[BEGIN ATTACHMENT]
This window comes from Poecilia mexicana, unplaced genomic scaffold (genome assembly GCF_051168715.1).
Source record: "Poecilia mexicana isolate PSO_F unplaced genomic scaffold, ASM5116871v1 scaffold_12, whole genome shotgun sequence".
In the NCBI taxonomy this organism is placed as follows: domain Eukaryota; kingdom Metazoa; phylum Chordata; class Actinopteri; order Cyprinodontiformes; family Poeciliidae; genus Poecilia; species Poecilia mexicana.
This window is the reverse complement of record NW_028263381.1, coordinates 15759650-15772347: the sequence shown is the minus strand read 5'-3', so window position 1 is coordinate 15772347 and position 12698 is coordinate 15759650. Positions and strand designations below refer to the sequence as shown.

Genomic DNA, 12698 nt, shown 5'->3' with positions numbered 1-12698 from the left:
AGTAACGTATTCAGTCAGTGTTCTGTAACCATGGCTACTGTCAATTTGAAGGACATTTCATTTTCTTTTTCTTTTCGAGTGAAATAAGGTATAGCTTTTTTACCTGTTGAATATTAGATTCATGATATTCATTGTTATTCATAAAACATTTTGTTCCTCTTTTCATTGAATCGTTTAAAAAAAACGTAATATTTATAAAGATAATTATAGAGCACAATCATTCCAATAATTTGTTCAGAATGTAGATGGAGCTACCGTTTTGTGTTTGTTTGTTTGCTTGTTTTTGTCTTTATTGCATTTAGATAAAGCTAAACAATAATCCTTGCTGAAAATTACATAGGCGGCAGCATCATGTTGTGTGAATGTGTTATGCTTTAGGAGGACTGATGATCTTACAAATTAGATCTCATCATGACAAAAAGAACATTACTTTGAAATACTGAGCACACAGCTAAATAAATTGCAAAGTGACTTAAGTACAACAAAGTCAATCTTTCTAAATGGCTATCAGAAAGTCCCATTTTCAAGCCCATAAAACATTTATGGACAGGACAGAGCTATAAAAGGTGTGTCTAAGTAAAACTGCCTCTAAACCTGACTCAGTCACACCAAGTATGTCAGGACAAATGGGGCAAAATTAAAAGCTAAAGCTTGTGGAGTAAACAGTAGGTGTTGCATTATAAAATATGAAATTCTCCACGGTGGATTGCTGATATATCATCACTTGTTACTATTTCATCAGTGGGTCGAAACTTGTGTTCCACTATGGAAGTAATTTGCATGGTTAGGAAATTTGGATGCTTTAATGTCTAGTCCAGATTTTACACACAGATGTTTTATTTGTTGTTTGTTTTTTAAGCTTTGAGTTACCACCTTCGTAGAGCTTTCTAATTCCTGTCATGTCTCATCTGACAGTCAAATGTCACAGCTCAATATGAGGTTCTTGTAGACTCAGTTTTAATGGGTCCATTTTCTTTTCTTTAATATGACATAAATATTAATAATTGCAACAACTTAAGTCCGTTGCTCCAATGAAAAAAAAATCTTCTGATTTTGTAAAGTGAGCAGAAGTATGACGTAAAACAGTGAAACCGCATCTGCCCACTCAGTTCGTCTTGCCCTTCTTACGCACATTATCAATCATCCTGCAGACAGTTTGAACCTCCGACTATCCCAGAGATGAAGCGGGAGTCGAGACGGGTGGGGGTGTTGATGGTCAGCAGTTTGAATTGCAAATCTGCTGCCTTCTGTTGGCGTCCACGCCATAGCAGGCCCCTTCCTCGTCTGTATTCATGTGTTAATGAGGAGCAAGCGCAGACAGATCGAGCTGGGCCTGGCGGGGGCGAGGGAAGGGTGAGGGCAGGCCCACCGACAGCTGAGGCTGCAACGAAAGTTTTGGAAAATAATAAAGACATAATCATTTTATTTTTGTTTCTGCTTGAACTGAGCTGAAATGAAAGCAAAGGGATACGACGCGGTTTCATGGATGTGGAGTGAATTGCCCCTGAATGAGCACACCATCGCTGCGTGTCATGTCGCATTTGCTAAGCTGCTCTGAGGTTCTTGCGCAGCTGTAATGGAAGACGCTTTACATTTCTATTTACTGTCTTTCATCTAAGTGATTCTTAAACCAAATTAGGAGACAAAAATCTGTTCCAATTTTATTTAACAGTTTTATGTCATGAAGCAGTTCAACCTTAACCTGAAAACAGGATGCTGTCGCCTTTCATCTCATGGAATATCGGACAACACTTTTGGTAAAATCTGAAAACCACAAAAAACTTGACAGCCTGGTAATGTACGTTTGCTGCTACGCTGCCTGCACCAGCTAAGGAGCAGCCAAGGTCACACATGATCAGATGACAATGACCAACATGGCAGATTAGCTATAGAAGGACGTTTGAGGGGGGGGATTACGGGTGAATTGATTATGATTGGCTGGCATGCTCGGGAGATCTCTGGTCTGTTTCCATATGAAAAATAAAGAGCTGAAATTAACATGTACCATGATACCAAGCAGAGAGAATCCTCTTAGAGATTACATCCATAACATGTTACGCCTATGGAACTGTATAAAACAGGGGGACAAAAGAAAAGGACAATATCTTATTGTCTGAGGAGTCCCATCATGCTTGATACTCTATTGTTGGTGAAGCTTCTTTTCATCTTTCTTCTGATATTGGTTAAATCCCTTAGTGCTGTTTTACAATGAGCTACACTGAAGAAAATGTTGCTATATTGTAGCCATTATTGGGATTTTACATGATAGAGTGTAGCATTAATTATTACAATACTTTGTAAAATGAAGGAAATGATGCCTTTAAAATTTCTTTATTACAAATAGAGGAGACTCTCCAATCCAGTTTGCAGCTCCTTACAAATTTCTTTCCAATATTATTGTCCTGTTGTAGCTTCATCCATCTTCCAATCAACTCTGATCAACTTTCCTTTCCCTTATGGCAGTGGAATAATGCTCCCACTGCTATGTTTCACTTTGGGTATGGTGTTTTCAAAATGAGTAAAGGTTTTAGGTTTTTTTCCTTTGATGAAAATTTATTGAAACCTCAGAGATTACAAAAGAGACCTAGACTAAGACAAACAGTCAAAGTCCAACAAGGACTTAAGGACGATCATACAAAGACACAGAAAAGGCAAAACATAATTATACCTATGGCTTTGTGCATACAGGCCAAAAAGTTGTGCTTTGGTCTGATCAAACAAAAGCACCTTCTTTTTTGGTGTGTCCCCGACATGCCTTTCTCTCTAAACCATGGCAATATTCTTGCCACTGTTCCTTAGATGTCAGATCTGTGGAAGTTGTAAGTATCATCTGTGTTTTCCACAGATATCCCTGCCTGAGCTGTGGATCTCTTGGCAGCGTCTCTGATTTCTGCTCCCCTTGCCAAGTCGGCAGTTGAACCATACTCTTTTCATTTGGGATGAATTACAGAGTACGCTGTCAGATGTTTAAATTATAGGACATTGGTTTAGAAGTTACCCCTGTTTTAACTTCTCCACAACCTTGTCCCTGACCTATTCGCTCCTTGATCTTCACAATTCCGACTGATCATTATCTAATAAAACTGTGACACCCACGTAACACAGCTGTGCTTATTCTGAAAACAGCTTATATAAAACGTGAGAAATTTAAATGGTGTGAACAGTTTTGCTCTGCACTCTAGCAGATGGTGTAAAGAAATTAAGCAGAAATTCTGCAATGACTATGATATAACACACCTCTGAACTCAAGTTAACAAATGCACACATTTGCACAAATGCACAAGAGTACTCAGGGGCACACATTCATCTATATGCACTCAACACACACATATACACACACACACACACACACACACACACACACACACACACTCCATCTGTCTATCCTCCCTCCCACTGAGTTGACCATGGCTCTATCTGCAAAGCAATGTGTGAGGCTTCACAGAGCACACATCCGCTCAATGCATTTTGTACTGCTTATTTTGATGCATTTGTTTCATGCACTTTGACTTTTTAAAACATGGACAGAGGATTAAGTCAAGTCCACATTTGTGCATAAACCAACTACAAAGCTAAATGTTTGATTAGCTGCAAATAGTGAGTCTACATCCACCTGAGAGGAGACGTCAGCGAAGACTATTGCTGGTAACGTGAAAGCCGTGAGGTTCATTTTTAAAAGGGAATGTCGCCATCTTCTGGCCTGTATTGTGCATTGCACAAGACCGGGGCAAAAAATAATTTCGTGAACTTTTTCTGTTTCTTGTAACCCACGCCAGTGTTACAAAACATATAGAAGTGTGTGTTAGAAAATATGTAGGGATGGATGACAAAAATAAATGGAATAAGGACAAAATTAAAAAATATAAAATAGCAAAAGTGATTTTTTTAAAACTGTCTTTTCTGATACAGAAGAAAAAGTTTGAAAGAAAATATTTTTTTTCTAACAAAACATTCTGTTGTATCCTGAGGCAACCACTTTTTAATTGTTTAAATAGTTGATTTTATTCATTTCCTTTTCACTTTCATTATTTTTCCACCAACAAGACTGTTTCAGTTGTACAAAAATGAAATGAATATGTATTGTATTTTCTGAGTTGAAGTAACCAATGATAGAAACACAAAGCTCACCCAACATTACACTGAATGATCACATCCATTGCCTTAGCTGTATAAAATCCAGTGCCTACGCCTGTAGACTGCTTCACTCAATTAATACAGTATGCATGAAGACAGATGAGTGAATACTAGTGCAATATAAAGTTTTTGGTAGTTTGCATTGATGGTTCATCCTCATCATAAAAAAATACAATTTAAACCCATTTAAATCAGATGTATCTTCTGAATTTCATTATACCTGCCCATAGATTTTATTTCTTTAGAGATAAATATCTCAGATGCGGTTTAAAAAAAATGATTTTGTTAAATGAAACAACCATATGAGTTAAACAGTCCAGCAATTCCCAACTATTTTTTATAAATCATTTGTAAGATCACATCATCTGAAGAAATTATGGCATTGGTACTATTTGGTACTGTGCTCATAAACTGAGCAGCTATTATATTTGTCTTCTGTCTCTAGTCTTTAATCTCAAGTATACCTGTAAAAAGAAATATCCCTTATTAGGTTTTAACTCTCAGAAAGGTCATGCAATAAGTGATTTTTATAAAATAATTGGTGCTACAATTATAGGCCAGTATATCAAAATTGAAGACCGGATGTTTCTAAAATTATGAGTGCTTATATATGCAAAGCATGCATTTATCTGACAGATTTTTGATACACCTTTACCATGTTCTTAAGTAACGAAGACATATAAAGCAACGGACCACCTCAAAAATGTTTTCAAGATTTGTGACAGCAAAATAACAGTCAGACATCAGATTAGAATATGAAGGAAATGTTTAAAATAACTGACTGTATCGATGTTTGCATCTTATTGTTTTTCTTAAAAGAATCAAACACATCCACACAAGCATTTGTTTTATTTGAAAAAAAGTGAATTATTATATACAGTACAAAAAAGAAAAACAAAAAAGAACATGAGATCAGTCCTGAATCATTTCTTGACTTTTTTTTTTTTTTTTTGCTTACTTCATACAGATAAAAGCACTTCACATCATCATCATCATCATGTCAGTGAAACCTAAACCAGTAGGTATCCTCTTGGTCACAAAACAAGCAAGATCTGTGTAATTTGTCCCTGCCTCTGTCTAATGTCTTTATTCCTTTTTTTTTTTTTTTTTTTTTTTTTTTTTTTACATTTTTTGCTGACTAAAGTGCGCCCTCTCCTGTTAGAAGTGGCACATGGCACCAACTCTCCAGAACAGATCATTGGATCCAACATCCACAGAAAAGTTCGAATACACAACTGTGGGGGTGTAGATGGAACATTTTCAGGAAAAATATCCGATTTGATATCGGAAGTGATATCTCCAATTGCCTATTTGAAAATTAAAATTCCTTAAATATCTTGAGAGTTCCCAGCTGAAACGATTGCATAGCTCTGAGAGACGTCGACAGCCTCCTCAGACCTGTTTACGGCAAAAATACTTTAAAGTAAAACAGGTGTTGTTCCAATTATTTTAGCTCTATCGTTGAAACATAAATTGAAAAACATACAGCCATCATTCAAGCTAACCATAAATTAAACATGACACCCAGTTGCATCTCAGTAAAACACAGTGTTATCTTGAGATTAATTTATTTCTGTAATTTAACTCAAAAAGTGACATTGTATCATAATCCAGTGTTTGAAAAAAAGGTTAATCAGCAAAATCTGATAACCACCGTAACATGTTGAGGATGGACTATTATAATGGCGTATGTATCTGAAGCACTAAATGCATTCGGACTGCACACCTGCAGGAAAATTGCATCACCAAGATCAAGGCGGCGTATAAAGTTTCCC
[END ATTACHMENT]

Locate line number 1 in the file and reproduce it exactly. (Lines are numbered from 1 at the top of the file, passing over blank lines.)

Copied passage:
This window comes from Poecilia mexicana, unplaced genomic scaffold (genome assembly GCF_051168715.1).